DIK - Deutsche Islam Konferenz - Plenary session 2011

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The plenary meeting of the German Islam Conference presents specific results

The highest body of the German Islam Conference (DIK) is the plenary board. Beneath the plenary board, its work is prepared and complemented by a preparatory committee (VA). In addition, the VA can arrange working committees with specific assignments that are flexible in terms of staff and topics.

The German Islam Conference's preparatory committee met four times in 2010 and has met once to date in 2011. In the first two meetings, the German Islam Conference’s work programme for the legislative period was drawn up jointly and adopted at the plenary meeting on 17 May 2010. After the plenary in 2010, the preparatory committee decided on 2 July 2010 on more specific projects and measures for implementing the work programme in accordance with the more practice-focused approach.

The Islam Conference set itself the following three specific goals for the period until the plenary meeting on 29 March 2011:

  • To promote the nationwide exchange concerning issues of Islamic religious education,
  • To develop a guideline for regional and linguistic continuing education of religious staff and other multipliers in Muslim communities at a local authority level,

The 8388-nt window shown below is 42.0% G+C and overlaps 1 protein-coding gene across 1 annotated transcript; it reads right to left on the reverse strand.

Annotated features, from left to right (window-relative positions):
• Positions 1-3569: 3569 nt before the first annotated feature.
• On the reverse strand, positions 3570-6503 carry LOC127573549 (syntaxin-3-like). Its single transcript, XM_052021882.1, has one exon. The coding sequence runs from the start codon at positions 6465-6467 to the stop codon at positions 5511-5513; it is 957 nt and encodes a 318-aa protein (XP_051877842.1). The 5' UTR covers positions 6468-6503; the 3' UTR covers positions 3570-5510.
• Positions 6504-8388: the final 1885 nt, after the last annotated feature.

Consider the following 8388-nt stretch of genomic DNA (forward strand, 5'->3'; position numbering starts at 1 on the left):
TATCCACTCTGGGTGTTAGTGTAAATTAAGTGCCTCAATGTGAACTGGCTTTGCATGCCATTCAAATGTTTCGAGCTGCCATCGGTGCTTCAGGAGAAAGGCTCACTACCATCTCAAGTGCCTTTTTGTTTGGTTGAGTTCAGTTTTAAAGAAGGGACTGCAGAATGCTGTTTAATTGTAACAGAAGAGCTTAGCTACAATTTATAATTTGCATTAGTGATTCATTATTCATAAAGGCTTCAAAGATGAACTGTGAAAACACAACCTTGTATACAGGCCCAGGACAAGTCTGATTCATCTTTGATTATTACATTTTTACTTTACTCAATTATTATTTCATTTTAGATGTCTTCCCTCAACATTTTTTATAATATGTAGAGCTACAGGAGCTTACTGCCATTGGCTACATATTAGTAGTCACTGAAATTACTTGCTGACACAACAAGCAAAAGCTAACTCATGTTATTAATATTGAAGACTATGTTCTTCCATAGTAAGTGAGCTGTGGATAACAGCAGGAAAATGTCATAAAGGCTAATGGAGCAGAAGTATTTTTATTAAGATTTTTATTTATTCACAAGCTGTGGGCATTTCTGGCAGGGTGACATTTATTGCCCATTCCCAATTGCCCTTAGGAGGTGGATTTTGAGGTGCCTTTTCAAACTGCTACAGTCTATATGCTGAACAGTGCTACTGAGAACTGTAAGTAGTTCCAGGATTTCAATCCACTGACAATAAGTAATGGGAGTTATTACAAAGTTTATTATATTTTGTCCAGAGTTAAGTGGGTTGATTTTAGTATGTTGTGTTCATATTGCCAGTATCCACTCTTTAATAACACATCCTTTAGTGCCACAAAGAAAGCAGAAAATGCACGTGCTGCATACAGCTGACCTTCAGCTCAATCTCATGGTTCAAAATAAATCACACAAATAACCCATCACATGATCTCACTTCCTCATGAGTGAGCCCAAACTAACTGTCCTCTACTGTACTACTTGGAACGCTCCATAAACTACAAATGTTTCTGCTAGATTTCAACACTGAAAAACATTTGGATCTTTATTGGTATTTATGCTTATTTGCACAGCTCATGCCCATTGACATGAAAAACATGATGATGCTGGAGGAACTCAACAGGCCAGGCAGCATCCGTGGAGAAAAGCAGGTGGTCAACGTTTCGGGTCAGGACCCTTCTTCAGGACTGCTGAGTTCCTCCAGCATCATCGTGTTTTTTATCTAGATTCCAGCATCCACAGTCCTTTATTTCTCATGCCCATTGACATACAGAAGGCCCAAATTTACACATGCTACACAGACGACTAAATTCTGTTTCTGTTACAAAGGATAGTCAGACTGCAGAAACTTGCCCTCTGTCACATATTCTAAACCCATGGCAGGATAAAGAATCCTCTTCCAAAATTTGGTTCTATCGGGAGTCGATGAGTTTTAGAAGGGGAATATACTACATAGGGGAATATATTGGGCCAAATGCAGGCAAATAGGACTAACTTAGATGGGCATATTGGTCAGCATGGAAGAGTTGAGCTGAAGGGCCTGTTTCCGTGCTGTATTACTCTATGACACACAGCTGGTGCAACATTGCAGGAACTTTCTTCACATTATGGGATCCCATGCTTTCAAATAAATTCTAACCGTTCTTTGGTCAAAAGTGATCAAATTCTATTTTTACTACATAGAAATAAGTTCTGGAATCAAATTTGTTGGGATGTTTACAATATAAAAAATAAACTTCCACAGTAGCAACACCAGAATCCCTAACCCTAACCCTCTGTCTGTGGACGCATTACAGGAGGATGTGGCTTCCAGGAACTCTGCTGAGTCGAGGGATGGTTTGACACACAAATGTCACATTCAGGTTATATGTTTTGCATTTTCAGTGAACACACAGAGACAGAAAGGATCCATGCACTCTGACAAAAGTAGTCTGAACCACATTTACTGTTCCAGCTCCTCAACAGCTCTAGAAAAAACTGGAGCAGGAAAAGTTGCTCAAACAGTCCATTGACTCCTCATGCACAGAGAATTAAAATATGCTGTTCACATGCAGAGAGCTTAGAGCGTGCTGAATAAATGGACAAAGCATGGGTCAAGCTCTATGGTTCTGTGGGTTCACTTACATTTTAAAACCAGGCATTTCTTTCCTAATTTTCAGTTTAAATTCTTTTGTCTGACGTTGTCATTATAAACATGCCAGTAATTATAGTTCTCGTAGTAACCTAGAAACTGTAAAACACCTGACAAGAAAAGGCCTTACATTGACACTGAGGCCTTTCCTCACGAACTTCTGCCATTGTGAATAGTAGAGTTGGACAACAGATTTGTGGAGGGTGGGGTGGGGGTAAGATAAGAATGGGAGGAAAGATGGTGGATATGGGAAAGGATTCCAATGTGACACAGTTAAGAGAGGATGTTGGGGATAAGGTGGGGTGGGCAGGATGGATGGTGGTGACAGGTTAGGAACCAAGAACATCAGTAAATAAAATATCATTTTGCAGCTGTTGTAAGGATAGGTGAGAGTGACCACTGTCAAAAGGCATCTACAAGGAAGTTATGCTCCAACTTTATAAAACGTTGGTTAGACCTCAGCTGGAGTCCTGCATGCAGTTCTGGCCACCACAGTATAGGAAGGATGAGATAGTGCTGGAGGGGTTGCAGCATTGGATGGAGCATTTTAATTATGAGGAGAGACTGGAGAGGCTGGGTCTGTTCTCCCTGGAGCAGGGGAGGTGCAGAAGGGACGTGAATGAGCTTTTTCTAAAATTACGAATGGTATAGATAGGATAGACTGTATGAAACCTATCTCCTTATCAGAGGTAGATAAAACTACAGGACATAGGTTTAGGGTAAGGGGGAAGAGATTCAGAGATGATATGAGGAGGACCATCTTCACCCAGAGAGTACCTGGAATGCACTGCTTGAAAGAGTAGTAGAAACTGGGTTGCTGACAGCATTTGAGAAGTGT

• To agree on key issues and definitions in the area of preventing extremism in order to then address the initiation of practical measures on this basis.

Three working committees were set up within the Preparatory Committee to implement the specified objectives: one preparatory group for a nationwide DIK conference on the Islamic religious education, one project group to develop the DIK continuing education theme and one working group looking at preventing extremism. These working committees began their work in September last year.

The plenary meeting of the German Islam Conference that took place on 29 March 2011 paid particular attention to the above-mentioned issues. In addition, Dr Schavan, the Federal Minister for Education and Research, reported on the progress of establishing Islamic Theology at German universities, and the President of the Conference of Cultural Ministers, Dr Althusmann (Minister), reported on the progress regarding introducing the teaching of Islamic religious studies at state schools.

Because these issues will be at the centre of the plenary meeting on 29 March 2011, the key topics specified in the DIK working programme for the plenary meetings in 2012 and 2013 will be "Sex equality" and "Preventing extremism". The work on all other key issues in the DIK's working programme will continue independently of these issues.

Promoting the nationwide exchange of views concerning the introduction of Islamic religious education

The teaching of the Islamic religion in state schools in Germany is a key theme of the German Islam Conference. As early as its first phase (2006-2009), issues within the context of introducing denominational Islamic religious instruction were discussed in depth and the legal constitutional framework conditions were specified. The Länder shall remain responsible for introducing Islamic religious education and in this context they shall examine whether an organisation fulfils the conditions of being a a religious community in accordance with Article 7, para. 3 of the Basic Law.